Some 3,000 heavyweights worldwide will gather in the scenic southern Chinese coastal town of Boao this week to attend the Boao Forum for Asia, with many seeking answers to a question: where is the world’s second-largest economy heading?
Participants have reasons to feel puzzled. The past quarter has seen a declining Chinese yuan, more corporate bond defaults and slowing factory activity, all of which have triggered concerns over the Chinese economy.
There is no doubt China is suffering short-term pains with a string of indicators suggesting the country’s first quarter growth may fall short of the annual target of 7.5 percent.
As the Chinese government puts the brakes on the economy, transition is a boon both for the Chinese as well as the world economy.
Projected expansion of about 7.5 percent, though lower than previous double-digit pace, is still enough for a major growth engine to pump consumption and investment demand into the world market. Over the long term, China aims to shift its growth model to a healthier one – one that is less investment- and export-driven and more reliant on consumption. The shift is set to offer huge business opportunities for overseas businesses.
Among all strategies, urbanization is the key driver of China’s future sustainable development. Accelerating urbanization means not only high-rises, but also the emergence of the world’s fastest-growing consumer market and a vibrant, burgeoning middle class craving for international brands and services.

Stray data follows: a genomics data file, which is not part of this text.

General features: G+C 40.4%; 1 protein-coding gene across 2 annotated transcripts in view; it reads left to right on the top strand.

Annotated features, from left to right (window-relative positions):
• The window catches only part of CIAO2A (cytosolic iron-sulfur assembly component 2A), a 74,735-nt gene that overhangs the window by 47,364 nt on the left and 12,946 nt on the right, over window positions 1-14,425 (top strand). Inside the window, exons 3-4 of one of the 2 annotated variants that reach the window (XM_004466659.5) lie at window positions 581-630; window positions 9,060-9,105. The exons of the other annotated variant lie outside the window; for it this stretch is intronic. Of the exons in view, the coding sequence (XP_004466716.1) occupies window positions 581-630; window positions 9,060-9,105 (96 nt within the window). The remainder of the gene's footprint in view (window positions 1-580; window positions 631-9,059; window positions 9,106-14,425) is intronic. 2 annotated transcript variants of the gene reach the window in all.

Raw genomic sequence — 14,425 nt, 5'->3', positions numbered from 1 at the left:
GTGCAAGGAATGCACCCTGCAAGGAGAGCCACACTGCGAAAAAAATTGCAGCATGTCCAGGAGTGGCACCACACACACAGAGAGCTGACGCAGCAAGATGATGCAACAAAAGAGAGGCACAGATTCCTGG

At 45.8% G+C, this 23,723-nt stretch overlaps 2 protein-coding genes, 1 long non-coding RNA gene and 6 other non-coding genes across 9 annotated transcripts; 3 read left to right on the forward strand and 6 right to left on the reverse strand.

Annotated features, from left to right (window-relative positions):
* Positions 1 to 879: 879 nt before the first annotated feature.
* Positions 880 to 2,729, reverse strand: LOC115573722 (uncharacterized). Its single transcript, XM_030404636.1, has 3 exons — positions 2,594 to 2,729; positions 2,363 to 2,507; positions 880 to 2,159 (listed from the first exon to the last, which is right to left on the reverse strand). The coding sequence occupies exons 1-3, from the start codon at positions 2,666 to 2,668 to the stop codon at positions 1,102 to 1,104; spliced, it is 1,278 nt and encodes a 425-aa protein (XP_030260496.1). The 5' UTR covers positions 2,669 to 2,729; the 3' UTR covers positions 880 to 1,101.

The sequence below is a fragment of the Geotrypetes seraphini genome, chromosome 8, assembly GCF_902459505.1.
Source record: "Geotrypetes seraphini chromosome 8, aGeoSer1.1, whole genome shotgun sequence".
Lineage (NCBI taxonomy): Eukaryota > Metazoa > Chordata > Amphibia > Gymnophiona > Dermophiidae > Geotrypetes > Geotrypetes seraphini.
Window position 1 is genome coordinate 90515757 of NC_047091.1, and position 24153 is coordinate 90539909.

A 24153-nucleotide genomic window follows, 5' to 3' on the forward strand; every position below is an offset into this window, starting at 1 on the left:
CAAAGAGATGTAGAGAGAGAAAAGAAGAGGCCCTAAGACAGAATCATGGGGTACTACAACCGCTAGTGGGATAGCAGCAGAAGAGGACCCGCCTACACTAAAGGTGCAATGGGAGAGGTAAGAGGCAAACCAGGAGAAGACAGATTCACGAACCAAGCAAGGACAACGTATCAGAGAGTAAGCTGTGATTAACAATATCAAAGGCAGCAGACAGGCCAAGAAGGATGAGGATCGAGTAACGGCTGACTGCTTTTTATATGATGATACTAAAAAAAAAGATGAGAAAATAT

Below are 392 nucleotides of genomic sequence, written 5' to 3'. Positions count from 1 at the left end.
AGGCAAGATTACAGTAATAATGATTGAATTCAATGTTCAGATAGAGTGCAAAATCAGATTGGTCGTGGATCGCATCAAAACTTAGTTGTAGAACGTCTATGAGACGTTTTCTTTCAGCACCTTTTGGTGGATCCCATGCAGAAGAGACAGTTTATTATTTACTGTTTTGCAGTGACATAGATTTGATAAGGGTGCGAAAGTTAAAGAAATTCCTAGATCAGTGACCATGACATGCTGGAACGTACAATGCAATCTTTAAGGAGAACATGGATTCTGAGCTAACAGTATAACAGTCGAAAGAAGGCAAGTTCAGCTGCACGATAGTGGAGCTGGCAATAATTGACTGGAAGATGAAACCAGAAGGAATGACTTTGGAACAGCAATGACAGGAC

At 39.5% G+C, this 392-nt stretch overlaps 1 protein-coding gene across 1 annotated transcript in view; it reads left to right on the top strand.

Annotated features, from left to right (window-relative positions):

For developing countries, China’s reform itself, especially its economic restructuring, serves as an inspiration as well as a lesson on how to walk a fine line between growth and reform.
Meanwhile, the country’s increasing overseas investment under the going-out strategy will help boost local employment and facilitate infrastructure development.
China’s reform and opening up calls for more active interaction with global partners, just as the 1990s accession to the World Trade Organization prompted Beijing to open its domestic markets to greater competition and import international standards into its legal system.
Of course, the spill-over effects of China’s transition and reforms may not all be pleasant in the short term. Some will suffer trade woes due to the country’s slowdown. However, it could turn out to be the “catfish effect”, prompting mutual development by facilitating reform on their own to fit better into globalization.
The arrow shot can not be turned back and neither can China’s reform process. China is more open-minded for reform, introducing more competition and seeking international partnerships. Let’s embrace each other and share the dividends.